There is a sort of a rebirth happening at the Jennings Community Learning Center (JCLC), located at 2455 University Ave. W., just east of Highway 280. After 14 years of combining academics with travel opportunities for its students, the school has remodeled to better accommodate its unique learning structure.
JCLC is a tuition-free charter school serving grades 7 through 12. The school adheres to all Minnesota graduation standards, but what makes it unique is its self-directed, project-based learning model, said director Bill Zimniewicz.
Students at JCLC learn in mixed-age groups facilitated by advisers. Zimniewicz believes this format fosters students’ desire to learn and create, unlike more traditional school settings that can at times lose sight of students’ individual needs and learning styles.
“Our advisers know each and every student,” Zimniewicz said. “We want to see them grow to their full potential. We want to know what they want to learn about.”
JCLC was established in 1998 by Wayne Jennings, a longtime proponent of learning through life experience. Jennings’ history of searching for nontraditional solutions to student learning needs has included founding the St. Paul Public Schools’ (SPPS) Open School (now Open World Learning Community) in 1971, along with several other charter schools. He also assisted in the design and implementation of several nontraditional schools, including SPPS’ EXPO Magnet Middle School.
Zimniewicz is passionately dedicated to his students. “The current traditional structure doesn’t work for every student,” he said. “We want to offer an environment where students are cared about in a way they cannot be in larger classrooms.”
Keeping group sizes at 18 students goes a long way toward fostering meaningful relationships between advisers and students, he said.
“Our kids can learn by doing; they learn through experience. We can do that because they have the attention of the adviser,” said Zimniewicz. Another of the ways that JCLC sets itself apart from traditional schools is by offering travel study programs to a select group of students each year. Groups have traveled to New York, New Orleans and Hawaii, as well as to a variety of locations in the Midwest.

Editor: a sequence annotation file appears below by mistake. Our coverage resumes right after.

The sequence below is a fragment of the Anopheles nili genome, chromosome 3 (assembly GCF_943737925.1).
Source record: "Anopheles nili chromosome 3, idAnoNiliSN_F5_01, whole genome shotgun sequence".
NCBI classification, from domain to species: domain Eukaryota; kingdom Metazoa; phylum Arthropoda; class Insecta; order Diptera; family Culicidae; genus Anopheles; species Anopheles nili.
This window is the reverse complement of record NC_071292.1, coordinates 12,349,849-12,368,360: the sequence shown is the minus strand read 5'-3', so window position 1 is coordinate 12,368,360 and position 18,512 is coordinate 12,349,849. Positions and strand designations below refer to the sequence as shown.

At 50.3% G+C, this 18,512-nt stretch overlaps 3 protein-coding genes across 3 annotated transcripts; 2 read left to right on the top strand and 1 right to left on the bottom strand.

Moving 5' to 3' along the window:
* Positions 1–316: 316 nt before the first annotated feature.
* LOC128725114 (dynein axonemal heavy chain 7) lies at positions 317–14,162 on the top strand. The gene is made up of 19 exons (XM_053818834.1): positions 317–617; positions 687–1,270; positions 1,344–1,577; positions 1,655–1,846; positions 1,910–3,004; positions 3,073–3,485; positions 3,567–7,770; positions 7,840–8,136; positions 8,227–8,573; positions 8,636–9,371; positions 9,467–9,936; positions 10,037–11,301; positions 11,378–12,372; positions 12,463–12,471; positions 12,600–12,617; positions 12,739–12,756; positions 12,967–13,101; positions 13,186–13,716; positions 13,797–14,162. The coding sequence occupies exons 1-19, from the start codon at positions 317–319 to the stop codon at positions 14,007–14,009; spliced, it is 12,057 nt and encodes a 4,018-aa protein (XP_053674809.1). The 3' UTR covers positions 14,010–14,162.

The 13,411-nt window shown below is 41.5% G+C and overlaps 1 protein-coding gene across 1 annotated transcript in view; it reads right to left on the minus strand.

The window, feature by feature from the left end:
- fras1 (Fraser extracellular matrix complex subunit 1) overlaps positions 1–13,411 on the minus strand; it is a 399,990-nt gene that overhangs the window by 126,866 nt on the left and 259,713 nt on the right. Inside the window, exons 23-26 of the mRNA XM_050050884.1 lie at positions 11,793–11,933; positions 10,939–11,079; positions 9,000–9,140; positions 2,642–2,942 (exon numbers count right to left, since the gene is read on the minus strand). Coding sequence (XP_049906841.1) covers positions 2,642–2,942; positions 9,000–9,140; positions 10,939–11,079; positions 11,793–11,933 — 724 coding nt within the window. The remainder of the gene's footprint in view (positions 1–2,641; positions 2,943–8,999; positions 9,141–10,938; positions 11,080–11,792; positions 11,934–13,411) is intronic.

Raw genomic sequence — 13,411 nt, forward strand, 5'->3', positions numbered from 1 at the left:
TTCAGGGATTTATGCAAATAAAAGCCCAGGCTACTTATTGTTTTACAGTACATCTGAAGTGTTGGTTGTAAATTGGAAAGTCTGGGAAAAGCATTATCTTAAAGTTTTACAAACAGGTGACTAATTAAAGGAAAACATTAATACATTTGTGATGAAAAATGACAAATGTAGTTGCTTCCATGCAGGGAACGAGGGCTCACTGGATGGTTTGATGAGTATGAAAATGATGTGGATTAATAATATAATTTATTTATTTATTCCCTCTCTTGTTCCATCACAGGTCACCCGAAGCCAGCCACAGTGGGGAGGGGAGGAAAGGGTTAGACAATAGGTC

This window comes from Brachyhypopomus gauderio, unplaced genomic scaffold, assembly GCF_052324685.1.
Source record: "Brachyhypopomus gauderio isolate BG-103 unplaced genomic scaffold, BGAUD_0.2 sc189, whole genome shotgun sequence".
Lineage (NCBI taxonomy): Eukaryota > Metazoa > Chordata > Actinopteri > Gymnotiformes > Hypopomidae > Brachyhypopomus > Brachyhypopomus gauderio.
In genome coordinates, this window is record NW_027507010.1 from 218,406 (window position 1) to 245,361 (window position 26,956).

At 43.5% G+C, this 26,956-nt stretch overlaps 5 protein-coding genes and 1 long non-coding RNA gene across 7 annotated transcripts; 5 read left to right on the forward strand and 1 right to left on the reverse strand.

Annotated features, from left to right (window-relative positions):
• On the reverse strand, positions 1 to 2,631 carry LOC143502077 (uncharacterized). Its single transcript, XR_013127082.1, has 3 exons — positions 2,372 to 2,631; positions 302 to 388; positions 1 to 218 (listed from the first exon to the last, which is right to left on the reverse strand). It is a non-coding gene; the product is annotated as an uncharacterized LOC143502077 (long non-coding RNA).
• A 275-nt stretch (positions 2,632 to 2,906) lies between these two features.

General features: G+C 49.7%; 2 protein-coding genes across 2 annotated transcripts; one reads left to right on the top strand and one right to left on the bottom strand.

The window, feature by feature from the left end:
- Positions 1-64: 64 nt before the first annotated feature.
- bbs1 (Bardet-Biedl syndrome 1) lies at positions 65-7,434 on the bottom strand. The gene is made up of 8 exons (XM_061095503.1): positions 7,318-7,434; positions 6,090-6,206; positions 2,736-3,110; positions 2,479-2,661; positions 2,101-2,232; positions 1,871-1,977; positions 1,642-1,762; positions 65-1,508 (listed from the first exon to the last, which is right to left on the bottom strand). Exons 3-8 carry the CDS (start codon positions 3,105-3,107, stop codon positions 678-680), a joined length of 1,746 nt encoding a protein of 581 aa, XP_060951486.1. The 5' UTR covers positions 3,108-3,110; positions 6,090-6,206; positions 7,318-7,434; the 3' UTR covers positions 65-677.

“We want kids to love learning,” Zimniewicz said. “They get to see the places they are reading and learning about.”
But Zimniewicz is no pushover. Students have to prove they are worthy of such unique opportunities.
“We don’t put up with violence, drugs, disrespect,” he said. “We’ve had a couple of students who were all set to go on a trip and then we had some behavioral issue with them. They didn’t get to go on that trip. I told them, ‘Work on the problem; hopefully you’ll go next year.’”
Students are held to a high standard because Zimniewicz believes they can reach it, he said. His tough love philosophy seems to work. The school anticipated that its attendance would increase significantly this fall, which led to the rethinking of the school’s layout.
The remodeled space is bright and colorful and includes fully enclosed classrooms instead of the large cubicles the students used to gather in. The newly configured common space now includes a stage for presentations and an area for dining. The kitchen has been updated as well, and the school participates in the National School Lunch Program, which offers free or reduced-fee lunches for eligible students.
Each classroom has a desktop computer for each student and boasts brightly painted desks that the students built themselves. No one is more proud than Zimniewicz.
“The kids made these,” Zimniewicz said. “They are not just learning math and science here, they are learning about pride and ownership in their work and in themselves. We are preparing them for a lifetime of learning.”
Alex Lodner is a freelance writer who lives in the Como Park neighborhood.